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Sunday, October 31, 2010

South African English

South Africa has 11 official languages! Fortunately for us, one of those languages is English. While we didn't have to learn a new language to start the ministry, there are a lot of differences! I thought it might be fun for you to see just a few of them.

Bakkie (pronounced bucky) - pickup truck
Boot - trunk of car
Bonnet - hood of car
Hooter - horn
Robot - stoplight
Trolley - grocery cart
Serviette - Napkin

Brinjal - Eggplant
Marrow - Zucchini
Mince - Ground Beef
Spanspek (pronounced spawnspek) - Cantaloupe

Cot - baby crib
Dummy - pacifier
Nappy - diaper
Doo Doo - nap
Camp Cot - Pack 'n Play
Pram - Stroller

Stroller - Umbrella Stroller

Pronunciation and spelling are also often very different! Here are a couple of examples:

When saying "path" the a would be pronounced like the a in wigwam;
but when saying "wigwam", the a would be pronounced like we say the a in path!

Due to other languages, street and suburb names can get quite interesting! We lived in Weltevreden Park (veltefreeden). Yet now we live in Wilro Park, and it's pronounced like it's written. Another suburb is Helderkruin (helderkrane). W's can be "v", V's can be "f", ui says long a....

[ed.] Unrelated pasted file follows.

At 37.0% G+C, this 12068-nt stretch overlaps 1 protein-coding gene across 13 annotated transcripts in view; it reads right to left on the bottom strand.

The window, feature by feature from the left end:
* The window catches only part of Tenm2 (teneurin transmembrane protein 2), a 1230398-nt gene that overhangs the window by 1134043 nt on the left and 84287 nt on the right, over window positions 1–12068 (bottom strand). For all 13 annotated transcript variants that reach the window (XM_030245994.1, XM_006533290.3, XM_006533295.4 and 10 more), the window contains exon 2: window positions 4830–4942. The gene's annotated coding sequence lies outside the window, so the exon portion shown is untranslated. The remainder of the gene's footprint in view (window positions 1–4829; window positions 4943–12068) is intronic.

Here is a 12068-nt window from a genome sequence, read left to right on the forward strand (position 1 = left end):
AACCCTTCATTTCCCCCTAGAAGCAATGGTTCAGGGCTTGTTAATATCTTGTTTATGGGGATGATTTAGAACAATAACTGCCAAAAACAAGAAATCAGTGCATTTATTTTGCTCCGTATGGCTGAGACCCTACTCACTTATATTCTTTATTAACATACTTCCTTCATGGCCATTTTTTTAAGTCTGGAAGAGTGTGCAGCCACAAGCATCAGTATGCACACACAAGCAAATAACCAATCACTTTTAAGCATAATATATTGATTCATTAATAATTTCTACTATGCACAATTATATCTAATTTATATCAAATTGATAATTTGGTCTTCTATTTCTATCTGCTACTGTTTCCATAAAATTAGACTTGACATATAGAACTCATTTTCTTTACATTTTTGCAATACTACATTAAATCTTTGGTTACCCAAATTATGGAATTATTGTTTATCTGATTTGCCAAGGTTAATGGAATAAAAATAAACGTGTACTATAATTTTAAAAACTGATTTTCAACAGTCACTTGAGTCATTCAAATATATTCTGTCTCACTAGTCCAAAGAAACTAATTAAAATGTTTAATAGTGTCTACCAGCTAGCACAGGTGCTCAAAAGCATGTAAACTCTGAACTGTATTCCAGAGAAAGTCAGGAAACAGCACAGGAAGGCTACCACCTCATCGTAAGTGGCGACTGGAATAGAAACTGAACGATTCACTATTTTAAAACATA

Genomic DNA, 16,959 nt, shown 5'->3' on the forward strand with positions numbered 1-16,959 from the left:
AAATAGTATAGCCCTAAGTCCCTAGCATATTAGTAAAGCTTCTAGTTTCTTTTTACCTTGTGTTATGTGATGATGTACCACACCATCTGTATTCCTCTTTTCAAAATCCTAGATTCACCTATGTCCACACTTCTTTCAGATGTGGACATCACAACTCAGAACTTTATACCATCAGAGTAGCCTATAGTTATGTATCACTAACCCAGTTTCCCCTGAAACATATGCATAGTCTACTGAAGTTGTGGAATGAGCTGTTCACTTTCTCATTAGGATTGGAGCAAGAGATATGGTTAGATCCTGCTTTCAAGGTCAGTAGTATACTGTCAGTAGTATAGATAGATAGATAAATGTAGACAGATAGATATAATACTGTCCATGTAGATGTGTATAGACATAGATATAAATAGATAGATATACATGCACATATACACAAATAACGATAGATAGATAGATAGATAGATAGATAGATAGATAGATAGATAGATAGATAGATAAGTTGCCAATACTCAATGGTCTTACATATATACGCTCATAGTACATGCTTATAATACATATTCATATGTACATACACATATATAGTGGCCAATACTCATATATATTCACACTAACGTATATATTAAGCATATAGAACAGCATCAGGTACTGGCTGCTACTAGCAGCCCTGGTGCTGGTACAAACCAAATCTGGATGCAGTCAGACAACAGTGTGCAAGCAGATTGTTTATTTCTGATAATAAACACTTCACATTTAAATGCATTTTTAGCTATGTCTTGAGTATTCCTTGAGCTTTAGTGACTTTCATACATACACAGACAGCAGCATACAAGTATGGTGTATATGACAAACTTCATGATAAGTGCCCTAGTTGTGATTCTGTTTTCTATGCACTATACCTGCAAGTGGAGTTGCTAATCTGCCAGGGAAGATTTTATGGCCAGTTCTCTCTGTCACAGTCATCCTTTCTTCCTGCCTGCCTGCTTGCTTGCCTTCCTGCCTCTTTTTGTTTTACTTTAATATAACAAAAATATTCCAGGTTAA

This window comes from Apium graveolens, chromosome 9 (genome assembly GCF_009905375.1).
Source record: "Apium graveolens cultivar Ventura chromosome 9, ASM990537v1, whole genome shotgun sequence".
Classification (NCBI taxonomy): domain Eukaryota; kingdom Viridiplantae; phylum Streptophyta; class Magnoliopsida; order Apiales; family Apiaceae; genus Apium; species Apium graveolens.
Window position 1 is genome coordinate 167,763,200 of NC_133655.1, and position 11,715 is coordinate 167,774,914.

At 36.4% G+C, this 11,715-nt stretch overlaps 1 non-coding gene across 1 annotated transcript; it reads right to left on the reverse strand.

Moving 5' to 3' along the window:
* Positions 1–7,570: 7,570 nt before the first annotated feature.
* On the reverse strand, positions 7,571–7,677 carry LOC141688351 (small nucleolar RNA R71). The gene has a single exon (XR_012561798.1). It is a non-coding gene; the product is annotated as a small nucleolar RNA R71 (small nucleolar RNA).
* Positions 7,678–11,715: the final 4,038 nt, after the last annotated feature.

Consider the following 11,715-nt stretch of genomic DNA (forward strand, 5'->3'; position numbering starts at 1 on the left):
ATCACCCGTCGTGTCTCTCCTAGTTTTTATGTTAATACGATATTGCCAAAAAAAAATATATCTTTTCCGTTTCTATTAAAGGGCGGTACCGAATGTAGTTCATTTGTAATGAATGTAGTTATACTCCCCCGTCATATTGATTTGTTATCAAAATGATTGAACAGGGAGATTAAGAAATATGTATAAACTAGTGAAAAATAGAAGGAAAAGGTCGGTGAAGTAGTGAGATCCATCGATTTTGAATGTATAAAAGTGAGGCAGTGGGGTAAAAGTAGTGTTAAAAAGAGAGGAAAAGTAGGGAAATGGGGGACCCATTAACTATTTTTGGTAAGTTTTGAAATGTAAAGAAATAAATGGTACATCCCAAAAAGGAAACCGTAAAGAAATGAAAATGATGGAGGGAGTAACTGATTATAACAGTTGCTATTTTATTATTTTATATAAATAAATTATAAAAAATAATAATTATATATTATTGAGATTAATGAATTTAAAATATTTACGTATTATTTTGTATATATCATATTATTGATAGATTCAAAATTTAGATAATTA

Here are a couple of the spelling differences: colour, practise.

Dates are written as day/month/year. For example, today is 31/10/2010, or 31 Oct 2010.

Time is frequently referred to as military time. It is currently 22h52.

1 comment:

  1. aww....made me want to experience that all now! I still say rubbish all the time, or tomato sauce, and people are like....your not in SA anymore. And I just tell them, "I will be soon!" Cannot wait. ;)